When Prince pulls into town for a residency -- L.A. follows Las Vegas, with London next -- he plays by his own rules, catering to no one.
When Prince pulls into town for a residency — L.A. follows Las Vegas, with London next — he plays by his own rules, catering to no one. He opened a seven-show stand in a section of the Hollywood Roosevelt Hotel that has too many hard surfaces to reproduce music clearly; he started his two-hour show an hour and 40 minutes late; and much of his time onstage was spent in the dark with no onstage lighting. Despite a set list peppered with hits (“Kiss,” “U Got the Look,” “Purple Rain”), the current Prince show is about establishing an old school James Brown-inspired groove and going to town with it, singing about sex and romance and unleashing powerful guitar solos to keep pace with the fiery work of his horn section.
Prince gave up on delivering fan-friendly shows when he switched his name to a symbol and renounced the landmark work he did in the 1980s. His most high-profile appearances in recent years — on the Grammys with Beyonce, at the Super Bowl this year — have been expert perfs seemingly designed as reclamation events. Don’t count me out, he appeared to be saying in those globally beamed telecasts; once an audience is in a room with him, however — and it doesn’t matter if it’s Staples Center or this intimate setting — he refuses to do anything that would satisfy an aud’s nostalgic impulses.
Four-member horn section entered the room playing “When the Saints Go Marching In,” and once they took their places onstage, the full band swung into “Down by the Riverside.” That was it for the sounds of a Sunday revival: Prince took the stage and immediately swung the show back to Saturday night with “Satisfied,” one of “3121’s” slow jam odes to seduction. Prince, who started the concert in all white and ended it in matching red jacket and bowler hat, played guitar hero — all Fenders, nothing crazy — and on that count he delivered the anticipated thrills. Otherwise, the night was a bit at odds with itself: Two strong femme dancer-singers whipped through some impressive choreography, while the band approached the event as an impromptu jam session for some well-heeled friends.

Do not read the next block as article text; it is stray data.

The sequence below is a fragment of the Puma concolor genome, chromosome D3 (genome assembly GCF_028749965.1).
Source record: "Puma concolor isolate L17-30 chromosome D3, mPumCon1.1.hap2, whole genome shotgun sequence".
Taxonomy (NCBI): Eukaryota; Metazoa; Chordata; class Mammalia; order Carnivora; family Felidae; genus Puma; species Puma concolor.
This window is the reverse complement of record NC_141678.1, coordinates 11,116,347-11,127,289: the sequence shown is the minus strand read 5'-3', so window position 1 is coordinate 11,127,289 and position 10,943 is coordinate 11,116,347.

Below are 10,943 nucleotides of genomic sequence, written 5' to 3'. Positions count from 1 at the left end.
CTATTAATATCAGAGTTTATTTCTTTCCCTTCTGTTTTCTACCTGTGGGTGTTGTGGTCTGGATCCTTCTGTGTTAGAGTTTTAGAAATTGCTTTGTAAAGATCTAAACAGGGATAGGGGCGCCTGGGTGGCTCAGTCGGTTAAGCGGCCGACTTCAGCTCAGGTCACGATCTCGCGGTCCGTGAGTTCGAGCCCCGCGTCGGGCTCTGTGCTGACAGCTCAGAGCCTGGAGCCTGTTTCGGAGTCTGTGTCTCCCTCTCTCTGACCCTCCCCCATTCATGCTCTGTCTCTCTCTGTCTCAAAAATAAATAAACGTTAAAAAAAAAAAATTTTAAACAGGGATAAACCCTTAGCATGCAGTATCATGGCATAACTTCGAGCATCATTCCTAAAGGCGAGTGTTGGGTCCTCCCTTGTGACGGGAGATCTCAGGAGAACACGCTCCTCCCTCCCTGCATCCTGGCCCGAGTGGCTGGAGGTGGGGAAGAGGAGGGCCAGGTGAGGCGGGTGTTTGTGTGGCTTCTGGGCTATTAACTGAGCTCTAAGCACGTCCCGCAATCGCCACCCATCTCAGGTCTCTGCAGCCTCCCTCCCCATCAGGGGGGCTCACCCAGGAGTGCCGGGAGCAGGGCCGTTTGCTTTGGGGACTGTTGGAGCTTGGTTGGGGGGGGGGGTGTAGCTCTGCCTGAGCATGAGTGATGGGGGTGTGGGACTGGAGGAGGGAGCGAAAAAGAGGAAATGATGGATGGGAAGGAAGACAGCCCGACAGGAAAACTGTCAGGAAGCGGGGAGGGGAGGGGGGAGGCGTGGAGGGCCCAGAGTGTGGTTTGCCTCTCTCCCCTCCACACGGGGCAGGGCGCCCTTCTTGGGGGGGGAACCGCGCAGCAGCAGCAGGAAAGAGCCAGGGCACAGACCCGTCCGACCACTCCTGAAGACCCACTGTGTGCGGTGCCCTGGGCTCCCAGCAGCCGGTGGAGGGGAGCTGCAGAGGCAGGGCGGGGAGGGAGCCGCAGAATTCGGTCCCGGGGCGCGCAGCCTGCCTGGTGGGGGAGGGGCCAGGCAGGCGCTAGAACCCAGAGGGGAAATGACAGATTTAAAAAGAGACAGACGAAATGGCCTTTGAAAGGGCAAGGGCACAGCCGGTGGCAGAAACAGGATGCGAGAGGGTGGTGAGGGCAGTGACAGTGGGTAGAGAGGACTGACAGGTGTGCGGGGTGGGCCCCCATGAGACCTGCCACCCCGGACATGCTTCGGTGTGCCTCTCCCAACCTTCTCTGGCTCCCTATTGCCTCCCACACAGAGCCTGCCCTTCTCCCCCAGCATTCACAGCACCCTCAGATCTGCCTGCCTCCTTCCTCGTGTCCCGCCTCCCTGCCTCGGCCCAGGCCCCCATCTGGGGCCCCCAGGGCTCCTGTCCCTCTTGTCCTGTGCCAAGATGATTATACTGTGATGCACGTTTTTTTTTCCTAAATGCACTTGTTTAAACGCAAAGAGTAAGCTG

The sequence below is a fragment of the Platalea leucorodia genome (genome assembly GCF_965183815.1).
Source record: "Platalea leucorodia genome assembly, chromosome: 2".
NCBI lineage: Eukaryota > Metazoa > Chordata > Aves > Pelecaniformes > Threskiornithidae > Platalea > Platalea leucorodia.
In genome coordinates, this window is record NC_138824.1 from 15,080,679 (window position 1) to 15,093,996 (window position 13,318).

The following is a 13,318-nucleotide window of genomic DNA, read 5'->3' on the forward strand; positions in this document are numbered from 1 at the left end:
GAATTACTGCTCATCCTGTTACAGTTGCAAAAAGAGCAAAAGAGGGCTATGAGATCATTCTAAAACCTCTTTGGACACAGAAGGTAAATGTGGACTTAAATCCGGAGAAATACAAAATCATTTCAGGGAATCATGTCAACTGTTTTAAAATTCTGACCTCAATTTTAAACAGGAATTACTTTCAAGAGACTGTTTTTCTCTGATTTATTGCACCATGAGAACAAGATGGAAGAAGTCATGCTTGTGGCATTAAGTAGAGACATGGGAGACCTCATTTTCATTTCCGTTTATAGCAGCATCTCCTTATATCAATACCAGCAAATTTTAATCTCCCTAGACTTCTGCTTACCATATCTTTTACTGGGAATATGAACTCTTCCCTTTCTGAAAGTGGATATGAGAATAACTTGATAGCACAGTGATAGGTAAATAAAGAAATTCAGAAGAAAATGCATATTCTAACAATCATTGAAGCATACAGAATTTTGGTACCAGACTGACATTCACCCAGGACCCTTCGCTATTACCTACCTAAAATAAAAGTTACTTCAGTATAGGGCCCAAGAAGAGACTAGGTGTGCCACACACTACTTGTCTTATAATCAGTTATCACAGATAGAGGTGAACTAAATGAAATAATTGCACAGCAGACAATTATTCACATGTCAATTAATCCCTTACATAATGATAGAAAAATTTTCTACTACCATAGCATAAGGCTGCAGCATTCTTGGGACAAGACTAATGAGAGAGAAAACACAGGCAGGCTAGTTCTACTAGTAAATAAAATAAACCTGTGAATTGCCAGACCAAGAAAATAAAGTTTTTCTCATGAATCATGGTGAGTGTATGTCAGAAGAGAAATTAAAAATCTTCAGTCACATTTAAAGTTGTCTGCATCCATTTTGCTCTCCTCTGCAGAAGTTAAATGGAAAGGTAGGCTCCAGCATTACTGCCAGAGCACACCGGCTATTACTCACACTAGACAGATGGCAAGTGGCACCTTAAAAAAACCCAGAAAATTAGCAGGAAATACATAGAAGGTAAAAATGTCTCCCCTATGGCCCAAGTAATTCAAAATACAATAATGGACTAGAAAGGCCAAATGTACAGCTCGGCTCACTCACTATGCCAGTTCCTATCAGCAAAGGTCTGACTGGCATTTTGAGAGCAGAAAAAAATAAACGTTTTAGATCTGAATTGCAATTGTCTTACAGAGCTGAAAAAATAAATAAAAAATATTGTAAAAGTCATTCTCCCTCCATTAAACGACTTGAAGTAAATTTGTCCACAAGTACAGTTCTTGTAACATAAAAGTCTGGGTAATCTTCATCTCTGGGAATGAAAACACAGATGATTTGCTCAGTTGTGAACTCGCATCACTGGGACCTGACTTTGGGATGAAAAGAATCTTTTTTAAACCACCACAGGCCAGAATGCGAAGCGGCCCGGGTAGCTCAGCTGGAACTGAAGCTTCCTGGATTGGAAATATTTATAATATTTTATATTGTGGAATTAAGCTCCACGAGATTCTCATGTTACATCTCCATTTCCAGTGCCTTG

Room was filled with couches and coffee tables, and Prince was in a chatty mood, walking through the crowd and talking to patrons while the band jammed; he invited Nikka Costa onstage to sing (actually, scream) the opening of “Purple Rain” and took the mic into the crowd, where he found few willing rappers or singers.
Something clearly bothered him early on, and he walked to the back of the club to have a chat with the sound man. When a handful of stage lights went on during the early perfs, “3121” and “Cream,” he shouted, “Turn the lights off,” and went back to playing in the dark — a bona fide mood killer.
Intriguingly, when he told the audience to rise and dance or sit and listen, they responded en masse, yet when the main show concluded with a throw-away reading of “Purple Rain,” the minimal applause was drowned out by the rumble of a synthesizer and audience chatter. As evenings go, this one ended with a thud saved by an energetic three-song encore –“Get on the Boat,” a cover of Gnarls Barkley’s “Crazy” and “Nothing Compares 2 U.” That gave a needed lift to the crowd, which ventured into a separate area where the band led a jam session that Prince made it to at 4 a.m.
Band definitely has its act together. Maceo Parker, the former James Brown saxophonist who has been working on and off with Prince for some time now, was consistently fiery and delivered a sharp reading of Bob Thiele-penned Louis Armstrong hit “What a Wonderful World.” Backup singer Shelby J hollered a version of “I Never Loved a Man (The Way I Love You)” that was straight out of the back woods; drummer Cora Coleman Dunham was locked in on the groove all night.
Hotel is selling a package deal for $3,121 per couple that includes dinner and guarantees seats on the couches, a number of which were filled with celebrities rather than paying customers. (Dinner patrons did get to dance onstage for one number). Opening night attracted Suge Knight, Erykah Badu, Rick Fox and Penelope Cruz.